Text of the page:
July 18, 2007 They say you're only as good as your word, so what does that say about painting contractor Patrick Sherlock, who failed to make good on a promise to remedy a problem he created when painting the silos at Lapeer Grain East during the 4th of July weekend?
When residents complained that overspray from the job left flecks of silver paint on their vehicles and elsewhere, he was agreeable to cleaning up the problem. He even removed the paint from a couple of vehicles that were hit during Sunday service at Trinity Baptist Church.
While only Sherlock can explain why he backed out of a commitment to remove paint from vehicles on Saturday, one thing's certain: A minor annoyance is growing into a major problem for some of the good people in Imlay City.
And good people they are. Sherlock would have seen that had he showed up—or even bothered to call on Saturday. Residents who may have had little in common except for some silver flecks of paint on their vehicles got up early in good faith that their unsolicited problem would be resolved. Lapeer Grain East manager Ray Graham brought coffee and donuts and stayed for the disappointing duration, answering questions and taking names and phone numbers.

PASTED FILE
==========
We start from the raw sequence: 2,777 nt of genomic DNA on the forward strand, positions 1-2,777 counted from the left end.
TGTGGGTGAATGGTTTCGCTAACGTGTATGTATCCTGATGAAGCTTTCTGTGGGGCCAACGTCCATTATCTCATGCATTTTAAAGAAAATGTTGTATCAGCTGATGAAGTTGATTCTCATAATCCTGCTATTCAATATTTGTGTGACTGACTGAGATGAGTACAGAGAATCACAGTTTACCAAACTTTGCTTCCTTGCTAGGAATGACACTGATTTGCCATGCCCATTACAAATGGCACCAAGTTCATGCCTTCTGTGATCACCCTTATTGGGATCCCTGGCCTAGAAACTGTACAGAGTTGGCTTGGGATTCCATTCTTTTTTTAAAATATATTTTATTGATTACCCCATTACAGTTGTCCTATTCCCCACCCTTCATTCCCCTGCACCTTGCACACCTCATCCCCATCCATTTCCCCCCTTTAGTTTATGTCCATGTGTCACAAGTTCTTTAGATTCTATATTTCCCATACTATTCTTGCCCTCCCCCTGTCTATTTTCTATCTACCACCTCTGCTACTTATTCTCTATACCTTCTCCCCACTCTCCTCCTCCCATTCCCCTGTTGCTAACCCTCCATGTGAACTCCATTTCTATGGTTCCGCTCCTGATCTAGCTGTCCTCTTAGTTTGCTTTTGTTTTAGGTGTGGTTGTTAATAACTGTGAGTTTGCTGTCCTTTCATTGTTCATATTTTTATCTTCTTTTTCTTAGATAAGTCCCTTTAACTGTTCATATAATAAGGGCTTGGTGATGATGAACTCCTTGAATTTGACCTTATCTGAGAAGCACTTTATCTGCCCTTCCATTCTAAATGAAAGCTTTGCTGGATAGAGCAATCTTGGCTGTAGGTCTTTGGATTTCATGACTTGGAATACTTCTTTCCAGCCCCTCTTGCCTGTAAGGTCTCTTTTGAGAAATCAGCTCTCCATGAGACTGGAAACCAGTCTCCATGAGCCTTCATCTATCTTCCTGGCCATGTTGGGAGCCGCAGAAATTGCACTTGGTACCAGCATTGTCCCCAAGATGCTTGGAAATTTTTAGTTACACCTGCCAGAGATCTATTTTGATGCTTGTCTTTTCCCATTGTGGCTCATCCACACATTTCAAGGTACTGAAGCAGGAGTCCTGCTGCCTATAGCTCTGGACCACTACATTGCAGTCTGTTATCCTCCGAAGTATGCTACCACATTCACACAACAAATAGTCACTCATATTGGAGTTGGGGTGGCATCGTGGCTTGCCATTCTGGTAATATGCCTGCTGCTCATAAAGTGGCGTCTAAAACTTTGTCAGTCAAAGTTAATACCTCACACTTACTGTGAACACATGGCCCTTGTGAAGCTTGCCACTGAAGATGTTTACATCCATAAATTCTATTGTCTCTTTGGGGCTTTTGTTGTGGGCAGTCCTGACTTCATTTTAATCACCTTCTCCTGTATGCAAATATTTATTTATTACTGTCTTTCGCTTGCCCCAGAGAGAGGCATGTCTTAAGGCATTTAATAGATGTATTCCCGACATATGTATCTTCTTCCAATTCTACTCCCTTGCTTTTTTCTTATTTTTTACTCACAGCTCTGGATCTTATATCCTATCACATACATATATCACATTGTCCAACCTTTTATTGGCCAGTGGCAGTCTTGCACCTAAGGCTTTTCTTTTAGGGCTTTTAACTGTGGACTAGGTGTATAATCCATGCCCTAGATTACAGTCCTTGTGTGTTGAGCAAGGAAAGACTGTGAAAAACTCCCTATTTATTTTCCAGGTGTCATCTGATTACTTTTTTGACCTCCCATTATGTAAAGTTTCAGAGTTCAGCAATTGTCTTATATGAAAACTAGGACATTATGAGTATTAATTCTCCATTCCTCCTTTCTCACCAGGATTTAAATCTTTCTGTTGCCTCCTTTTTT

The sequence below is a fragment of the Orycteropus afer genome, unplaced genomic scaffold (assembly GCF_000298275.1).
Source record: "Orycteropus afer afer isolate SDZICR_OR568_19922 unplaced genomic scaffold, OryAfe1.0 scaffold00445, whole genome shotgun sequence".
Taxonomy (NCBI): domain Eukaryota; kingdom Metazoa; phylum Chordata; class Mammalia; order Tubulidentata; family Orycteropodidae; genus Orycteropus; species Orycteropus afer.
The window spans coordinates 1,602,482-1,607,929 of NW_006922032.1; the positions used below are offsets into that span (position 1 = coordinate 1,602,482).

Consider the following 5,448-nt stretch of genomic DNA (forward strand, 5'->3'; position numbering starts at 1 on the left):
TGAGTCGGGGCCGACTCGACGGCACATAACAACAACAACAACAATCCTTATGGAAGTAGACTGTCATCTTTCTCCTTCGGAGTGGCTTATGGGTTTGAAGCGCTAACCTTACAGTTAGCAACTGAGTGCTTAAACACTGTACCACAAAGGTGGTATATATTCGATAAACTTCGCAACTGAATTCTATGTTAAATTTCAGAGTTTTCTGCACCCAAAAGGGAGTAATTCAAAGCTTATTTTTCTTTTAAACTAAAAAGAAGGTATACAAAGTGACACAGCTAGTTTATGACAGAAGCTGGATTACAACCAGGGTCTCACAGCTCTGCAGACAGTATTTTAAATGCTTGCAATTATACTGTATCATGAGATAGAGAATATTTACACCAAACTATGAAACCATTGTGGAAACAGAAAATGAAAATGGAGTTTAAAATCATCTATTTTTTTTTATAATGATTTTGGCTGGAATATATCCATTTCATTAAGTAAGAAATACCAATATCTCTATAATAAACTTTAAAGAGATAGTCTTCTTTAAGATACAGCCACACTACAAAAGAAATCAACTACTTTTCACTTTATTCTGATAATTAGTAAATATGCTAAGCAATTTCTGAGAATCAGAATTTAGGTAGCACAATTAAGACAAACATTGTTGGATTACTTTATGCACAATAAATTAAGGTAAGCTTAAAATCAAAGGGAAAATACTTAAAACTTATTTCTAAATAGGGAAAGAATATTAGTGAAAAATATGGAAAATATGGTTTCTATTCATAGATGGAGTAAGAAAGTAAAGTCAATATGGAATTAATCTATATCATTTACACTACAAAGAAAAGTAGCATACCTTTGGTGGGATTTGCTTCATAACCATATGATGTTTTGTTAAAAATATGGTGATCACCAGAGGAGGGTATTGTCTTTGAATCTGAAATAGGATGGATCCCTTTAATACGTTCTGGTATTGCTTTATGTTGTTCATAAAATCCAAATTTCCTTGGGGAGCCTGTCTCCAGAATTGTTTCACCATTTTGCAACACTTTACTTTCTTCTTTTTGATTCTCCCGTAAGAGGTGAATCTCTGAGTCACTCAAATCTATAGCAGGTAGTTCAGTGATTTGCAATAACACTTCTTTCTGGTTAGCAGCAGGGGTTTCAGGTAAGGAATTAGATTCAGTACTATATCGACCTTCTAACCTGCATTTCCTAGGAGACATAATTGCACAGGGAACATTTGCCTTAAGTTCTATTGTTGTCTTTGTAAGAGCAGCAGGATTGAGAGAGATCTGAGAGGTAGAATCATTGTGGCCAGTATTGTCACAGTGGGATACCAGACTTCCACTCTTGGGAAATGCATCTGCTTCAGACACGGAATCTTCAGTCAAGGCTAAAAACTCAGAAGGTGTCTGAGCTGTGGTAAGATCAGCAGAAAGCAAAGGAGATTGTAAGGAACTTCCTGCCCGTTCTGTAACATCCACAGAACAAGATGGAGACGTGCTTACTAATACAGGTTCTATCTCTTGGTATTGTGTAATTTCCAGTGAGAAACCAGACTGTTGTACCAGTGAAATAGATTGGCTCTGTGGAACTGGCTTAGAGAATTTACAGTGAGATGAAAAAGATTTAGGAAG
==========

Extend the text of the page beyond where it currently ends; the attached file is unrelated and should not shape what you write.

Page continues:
People spoke to each other in a friendly, respectful way. Until it was obvious that Sherlock was a no show, most were even willing to give him the "benefit of the doubt," because that's how they treat people and wish to be treated.
There was no angry mob. Despite the letdown, no one became irate, people exchanged ideas about resolving the problem and demonstrated the type of neighborliness that small towns aren't always given credit for.
But that's how it is in a small town, where people realize that you're only as good as your word. Ironically, the Patrick Sherlocks of the world provide all the confirmation necessary.